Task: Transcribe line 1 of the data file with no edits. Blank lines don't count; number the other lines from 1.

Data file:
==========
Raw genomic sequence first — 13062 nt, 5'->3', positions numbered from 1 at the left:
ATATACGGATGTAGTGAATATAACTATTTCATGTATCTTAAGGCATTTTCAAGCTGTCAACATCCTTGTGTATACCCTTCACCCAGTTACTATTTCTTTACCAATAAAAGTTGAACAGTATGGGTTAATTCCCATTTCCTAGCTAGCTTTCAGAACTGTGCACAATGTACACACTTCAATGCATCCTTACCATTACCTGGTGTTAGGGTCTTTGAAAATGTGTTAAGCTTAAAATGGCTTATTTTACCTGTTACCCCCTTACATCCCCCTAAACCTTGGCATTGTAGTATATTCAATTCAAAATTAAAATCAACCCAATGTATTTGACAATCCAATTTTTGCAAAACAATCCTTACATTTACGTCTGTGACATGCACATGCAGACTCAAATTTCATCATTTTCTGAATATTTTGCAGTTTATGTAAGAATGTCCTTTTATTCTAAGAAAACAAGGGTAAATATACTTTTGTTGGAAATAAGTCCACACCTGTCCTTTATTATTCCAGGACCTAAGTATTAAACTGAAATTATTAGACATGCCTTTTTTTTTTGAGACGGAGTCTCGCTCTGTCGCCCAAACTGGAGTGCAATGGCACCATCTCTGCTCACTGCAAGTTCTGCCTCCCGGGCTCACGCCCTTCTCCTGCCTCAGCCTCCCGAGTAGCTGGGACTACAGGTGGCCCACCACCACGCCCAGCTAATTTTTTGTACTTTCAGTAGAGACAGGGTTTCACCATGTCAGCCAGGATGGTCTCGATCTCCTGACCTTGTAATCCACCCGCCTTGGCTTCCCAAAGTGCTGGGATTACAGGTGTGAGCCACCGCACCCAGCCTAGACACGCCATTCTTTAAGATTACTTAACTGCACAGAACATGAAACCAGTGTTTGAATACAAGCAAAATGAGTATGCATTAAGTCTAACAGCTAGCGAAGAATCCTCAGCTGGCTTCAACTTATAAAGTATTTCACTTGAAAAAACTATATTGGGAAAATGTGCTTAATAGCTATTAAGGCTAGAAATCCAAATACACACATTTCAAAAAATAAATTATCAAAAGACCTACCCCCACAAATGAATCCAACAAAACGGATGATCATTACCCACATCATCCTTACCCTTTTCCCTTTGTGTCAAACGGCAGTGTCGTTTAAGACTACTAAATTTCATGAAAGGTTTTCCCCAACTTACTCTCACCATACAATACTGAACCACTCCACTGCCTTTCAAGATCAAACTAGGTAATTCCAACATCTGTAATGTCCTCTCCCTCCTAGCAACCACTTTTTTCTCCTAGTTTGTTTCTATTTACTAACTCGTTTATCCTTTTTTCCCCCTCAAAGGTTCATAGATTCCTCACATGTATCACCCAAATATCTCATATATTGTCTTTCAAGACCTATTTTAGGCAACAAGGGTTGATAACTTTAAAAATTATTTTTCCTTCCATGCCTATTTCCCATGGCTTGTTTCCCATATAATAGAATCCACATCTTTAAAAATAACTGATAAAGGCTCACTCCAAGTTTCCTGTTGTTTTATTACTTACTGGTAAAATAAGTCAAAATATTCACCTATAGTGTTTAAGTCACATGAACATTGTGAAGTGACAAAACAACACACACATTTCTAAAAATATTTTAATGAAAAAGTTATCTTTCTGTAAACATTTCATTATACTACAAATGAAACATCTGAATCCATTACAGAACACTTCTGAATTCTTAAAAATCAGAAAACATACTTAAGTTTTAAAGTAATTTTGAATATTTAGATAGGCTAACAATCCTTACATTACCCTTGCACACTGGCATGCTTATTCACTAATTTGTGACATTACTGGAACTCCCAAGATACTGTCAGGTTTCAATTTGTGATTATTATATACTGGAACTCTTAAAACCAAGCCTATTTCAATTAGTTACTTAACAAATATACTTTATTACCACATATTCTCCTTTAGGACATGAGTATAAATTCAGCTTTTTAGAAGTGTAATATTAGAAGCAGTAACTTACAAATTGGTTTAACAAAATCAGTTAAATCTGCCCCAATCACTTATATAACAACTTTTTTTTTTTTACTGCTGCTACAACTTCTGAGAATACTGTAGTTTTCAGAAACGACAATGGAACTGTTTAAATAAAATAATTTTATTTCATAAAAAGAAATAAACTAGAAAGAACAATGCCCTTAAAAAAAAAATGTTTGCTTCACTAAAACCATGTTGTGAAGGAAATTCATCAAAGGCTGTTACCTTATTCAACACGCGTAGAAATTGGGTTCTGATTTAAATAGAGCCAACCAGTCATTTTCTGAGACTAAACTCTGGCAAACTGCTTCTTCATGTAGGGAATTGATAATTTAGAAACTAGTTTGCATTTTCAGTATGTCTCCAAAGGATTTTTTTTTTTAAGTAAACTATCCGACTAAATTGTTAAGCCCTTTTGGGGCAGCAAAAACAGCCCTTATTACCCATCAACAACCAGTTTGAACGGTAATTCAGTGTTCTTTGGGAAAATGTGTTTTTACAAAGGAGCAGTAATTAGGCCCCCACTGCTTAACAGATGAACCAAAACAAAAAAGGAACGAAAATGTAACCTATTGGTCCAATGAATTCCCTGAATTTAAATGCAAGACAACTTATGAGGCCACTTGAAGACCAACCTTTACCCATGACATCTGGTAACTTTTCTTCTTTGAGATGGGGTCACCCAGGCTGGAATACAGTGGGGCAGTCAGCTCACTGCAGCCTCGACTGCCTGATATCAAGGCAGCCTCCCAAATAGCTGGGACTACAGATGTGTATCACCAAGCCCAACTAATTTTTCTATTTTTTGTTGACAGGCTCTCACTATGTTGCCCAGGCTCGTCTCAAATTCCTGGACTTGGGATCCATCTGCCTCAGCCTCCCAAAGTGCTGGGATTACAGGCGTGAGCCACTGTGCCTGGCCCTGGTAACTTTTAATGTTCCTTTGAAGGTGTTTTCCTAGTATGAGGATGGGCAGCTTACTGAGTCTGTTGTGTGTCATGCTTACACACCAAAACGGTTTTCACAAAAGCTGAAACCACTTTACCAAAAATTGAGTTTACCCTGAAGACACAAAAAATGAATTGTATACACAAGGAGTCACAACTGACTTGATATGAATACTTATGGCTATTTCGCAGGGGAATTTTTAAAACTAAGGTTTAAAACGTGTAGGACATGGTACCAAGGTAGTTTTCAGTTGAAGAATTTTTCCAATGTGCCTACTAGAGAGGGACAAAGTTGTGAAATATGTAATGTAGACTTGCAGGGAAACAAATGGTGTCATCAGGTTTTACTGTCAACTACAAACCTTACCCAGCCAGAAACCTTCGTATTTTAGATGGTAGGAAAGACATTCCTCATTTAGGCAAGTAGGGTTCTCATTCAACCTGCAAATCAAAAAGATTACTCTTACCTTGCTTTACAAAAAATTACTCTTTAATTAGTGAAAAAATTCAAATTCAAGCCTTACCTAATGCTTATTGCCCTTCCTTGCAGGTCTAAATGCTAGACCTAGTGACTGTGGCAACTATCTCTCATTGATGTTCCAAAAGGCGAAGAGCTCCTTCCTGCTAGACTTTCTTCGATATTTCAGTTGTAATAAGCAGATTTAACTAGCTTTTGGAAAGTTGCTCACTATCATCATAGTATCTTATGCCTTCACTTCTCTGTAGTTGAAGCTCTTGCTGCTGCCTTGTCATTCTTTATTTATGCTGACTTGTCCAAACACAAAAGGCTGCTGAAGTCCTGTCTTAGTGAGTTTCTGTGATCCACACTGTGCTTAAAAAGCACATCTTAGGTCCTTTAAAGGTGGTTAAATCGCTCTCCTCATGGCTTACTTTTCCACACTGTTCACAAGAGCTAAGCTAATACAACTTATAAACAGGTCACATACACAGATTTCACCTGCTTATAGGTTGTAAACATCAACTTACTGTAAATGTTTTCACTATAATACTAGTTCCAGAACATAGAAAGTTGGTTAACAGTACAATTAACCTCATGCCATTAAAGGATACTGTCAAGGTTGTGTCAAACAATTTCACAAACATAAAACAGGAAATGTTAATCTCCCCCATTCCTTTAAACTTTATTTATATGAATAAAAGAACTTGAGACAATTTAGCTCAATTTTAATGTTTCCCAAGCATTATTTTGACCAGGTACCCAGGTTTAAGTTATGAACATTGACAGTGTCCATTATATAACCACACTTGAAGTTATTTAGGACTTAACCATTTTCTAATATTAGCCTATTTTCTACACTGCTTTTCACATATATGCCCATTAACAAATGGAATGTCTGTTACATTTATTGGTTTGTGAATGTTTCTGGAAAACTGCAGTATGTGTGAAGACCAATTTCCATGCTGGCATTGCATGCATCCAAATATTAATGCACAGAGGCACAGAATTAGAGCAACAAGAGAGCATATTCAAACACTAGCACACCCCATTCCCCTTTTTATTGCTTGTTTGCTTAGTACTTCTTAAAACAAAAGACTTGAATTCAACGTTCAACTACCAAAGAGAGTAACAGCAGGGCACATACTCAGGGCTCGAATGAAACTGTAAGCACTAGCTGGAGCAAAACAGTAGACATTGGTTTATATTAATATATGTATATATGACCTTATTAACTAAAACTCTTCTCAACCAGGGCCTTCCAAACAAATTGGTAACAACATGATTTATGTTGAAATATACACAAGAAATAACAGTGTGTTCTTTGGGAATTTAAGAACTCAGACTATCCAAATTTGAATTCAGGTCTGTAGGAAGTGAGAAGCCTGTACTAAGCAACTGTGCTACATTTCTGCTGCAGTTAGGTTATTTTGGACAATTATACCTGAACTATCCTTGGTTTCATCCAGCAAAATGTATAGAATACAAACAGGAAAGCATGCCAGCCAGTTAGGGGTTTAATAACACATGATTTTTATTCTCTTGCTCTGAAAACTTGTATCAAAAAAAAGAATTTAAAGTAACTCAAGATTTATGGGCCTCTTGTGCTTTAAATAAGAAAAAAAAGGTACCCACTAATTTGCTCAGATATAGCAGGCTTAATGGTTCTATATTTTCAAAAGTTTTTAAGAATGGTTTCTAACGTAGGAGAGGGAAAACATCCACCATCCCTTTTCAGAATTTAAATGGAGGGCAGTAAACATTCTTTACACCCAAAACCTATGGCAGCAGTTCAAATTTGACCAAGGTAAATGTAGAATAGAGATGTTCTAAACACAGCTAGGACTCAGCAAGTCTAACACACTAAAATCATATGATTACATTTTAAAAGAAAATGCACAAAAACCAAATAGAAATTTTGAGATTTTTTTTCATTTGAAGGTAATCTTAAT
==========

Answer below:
Raw genomic sequence first — 13062 nt, 5'->3', positions numbered from 1 at the left: